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Can’t afford a house? Stay with parents instead, says property expert

 | November 24, 2017

Ernest Cheong says staying with family is less costly, and young people, who have moved in with their in-laws or who have chosen to stay with their parents, agree that it is a good option in the current situation.

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PETALING JAYA: For many young people, continuing to live with their family instead of starting their own home is probably the last option, but a veteran property expert says this could actually be their best bet.

Speaking to FMT, Ernest Cheong said it was becoming increasingly difficult for young people to own their own home.

For those whose salaries were below RM2,500 a month, he added, it would be impossible to live in the city centre.

“The first choice is to buy your own house, which is impossible. The second option is to rent, but you will use almost half your salary just to pay the rent.

“The final option is to live with your family. This would be best. Then the burden of rent is off your shoulders.”

Provided, he added, that the parents were staying in the city.

“The fourth option would be to ‘balik kampung’ to where your parents’ house is if they are not in the city.”

Cheong said this option was in fact even better as the cost of living outside Kuala Lumpur would be lower.

He said people could still make a living in villages by farming or gardening, if the option was available, which was better than having to struggle in the city.

Real-life experiences

Cheong’s opinion appeared to resonate with several young people FMT spoke to who still live with their parents or have moved in with their in-laws.

Nadia Harun Arsha, 28, moved into her in-laws’ home immediately after getting married three years ago.

The marketing executive said it was a relief to live with family members instead of renting a house as it enabled her to save more money.

She said she had been saving to make a downpayment on a house at some point in the future.

“I have looked around for a new house, but the prices are high and it’s impossible to buy one.

“By staying with my in-laws, I only have to pay a bit. I am in charge of the kitchen, so it’s my duty to do the grocery shopping while my mother-in-law settles the bills.”

She said getting to work was no problem either, as her in-laws’ house was near her office.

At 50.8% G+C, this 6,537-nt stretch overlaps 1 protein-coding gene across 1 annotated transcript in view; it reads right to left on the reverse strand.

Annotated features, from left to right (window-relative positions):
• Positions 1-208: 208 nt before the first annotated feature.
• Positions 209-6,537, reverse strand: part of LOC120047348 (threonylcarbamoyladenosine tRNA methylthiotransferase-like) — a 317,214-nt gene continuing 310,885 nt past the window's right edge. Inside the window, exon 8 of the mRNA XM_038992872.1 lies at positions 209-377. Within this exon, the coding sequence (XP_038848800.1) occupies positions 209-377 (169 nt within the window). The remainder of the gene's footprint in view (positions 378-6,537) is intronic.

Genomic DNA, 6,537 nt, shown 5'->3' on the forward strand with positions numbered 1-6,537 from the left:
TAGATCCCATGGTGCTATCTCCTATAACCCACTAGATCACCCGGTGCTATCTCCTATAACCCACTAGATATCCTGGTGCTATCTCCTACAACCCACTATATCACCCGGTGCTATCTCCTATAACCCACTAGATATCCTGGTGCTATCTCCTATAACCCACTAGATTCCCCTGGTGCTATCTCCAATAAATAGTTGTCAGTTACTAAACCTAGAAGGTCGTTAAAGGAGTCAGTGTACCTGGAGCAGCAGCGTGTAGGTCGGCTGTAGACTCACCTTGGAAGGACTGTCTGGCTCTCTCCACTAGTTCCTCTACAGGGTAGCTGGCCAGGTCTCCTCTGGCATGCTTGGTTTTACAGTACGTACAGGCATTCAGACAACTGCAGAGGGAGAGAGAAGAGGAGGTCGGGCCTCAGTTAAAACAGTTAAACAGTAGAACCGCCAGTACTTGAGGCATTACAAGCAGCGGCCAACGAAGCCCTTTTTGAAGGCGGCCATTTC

Newly-wed Mohd Faisal Kamaruddin lives with his wife’s parents in Kota Damansara.

The 27-year-old said he had initially refused their offer, but that they had insisted.

“They said it’s better if I move in with them and help pay for utilities and food instead of wasting money on rent, since they had their own house.

“They said to stay with them, at least until I could save up enough for the downpayment on my own house.”

Faisal said living with his in-laws was awkward at first, but he eventually became used to it.

“It also helped me learn responsibility, because I help buy groceries for my wife and her family.

“Even though I’m paying for food and part of the utilities and internet, I’m still paying a lot less than if I were to rent a house.”

Not just the newly-weds

Newly-weds were not the only ones to express relief over living with family members.

Zahara Aisyah Amir, 25, said she was still staying with her parents in Shah Alam.

She told FMT she was lucky to have parents who lived in the city as she did not have to rent a house or room.

“I don’t think I could afford to rent a house near my office which is in Kuala Lumpur, as the rental must be high. My salary alone would not be enough to cover that.

“Even though I am staying in Shah Alam and have to go back and forth to the office and face the massive traffic jam every day, it is tolerable because I only have to spend money on fuel.”

Zahara said her savings were only a quarter of her salary and would not be enough to cover rental if she was not staying with her parents.

Amir Asyraf, 30, also lives with his parents as it is impossible for him to rent a house.

His workplace is 50 minutes away from home, but he would rather face the journey every day than rent a place near his office.

Earlier this month, Khazanah Research Institute’s director of research Suraya Ismail said renting a home was not an inferior choice.

She had added, however, that rental must be affordable, noting that it was very difficult to rent in Kuala Lumpur and certain hotspots in Selangor.

Jones Lang Wootton executive director Prem Kumar, meanwhile, had said the renting option offered more flexibility, and that owning a property at a young age would eat into a person’s disposable income.

Consider renting properties, experts tell younger generation


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